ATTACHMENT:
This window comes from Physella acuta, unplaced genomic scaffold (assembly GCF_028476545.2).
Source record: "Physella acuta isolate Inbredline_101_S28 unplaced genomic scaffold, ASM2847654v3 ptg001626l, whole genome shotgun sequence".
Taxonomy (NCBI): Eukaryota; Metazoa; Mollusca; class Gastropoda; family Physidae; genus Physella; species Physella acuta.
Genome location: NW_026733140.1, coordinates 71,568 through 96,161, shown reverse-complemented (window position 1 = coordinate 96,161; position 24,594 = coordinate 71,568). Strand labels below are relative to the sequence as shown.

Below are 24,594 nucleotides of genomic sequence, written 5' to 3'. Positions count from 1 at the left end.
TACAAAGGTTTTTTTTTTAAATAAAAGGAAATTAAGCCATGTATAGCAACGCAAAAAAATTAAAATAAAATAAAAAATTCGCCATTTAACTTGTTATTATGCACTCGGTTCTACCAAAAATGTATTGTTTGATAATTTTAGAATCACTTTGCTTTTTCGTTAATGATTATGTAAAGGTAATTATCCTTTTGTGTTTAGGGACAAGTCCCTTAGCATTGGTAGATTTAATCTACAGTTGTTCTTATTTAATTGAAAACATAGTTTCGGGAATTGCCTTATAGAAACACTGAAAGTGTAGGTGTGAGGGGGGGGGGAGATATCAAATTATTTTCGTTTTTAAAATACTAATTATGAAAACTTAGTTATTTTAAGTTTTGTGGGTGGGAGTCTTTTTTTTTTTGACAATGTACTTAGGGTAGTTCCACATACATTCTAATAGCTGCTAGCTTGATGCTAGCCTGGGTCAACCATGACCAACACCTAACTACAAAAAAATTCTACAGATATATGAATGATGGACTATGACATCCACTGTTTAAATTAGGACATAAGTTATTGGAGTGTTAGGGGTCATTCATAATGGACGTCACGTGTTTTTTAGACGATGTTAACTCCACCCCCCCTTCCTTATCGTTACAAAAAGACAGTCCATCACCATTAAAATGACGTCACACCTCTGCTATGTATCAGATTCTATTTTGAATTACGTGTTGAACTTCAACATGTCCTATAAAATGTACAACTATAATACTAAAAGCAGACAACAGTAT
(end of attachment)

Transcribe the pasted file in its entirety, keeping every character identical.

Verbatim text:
This window comes from Physella acuta, unplaced genomic scaffold (assembly GCF_028476545.2).
Source record: "Physella acuta isolate Inbredline_101_S28 unplaced genomic scaffold, ASM2847654v3 ptg001626l, whole genome shotgun sequence".
Taxonomy (NCBI): Eukaryota; Metazoa; Mollusca; class Gastropoda; family Physidae; genus Physella; species Physella acuta.
Genome location: NW_026733140.1, coordinates 71,568 through 96,161, shown reverse-complemented (window position 1 = coordinate 96,161; position 24,594 = coordinate 71,568). Strand labels below are relative to the sequence as shown.

Below are 24,594 nucleotides of genomic sequence, written 5' to 3'. Positions count from 1 at the left end.
TACAAAGGTTTTTTTTTTAAATAAAAGGAAATTAAGCCATGTATAGCAACGCAAAAAAATTAAAATAAAATAAAAAATTCGCCATTTAACTTGTTATTATGCACTCGGTTCTACCAAAAATGTATTGTTTGATAATTTTAGAATCACTTTGCTTTTTCGTTAATGATTATGTAAAGGTAATTATCCTTTTGTGTTTAGGGACAAGTCCCTTAGCATTGGTAGATTTAATCTACAGTTGTTCTTATTTAATTGAAAACATAGTTTCGGGAATTGCCTTATAGAAACACTGAAAGTGTAGGTGTGAGGGGGGGGGGAGATATCAAATTATTTTCGTTTTTAAAATACTAATTATGAAAACTTAGTTATTTTAAGTTTTGTGGGTGGGAGTCTTTTTTTTTTTGACAATGTACTTAGGGTAGTTCCACATACATTCTAATAGCTGCTAGCTTGATGCTAGCCTGGGTCAACCATGACCAACACCTAACTACAAAAAAATTCTACAGATATATGAATGATGGACTATGACATCCACTGTTTAAATTAGGACATAAGTTATTGGAGTGTTAGGGGTCATTCATAATGGACGTCACGTGTTTTTTAGACGATGTTAACTCCACCCCCCCTTCCTTATCGTTACAAAAAGACAGTCCATCACCATTAAAATGACGTCACACCTCTGCTATGTATCAGATTCTATTTTGAATTACGTGTTGAACTTCAACATGTCCTATAAAATGTACAACTATAATACTAAAAGCAGACAACAGTAT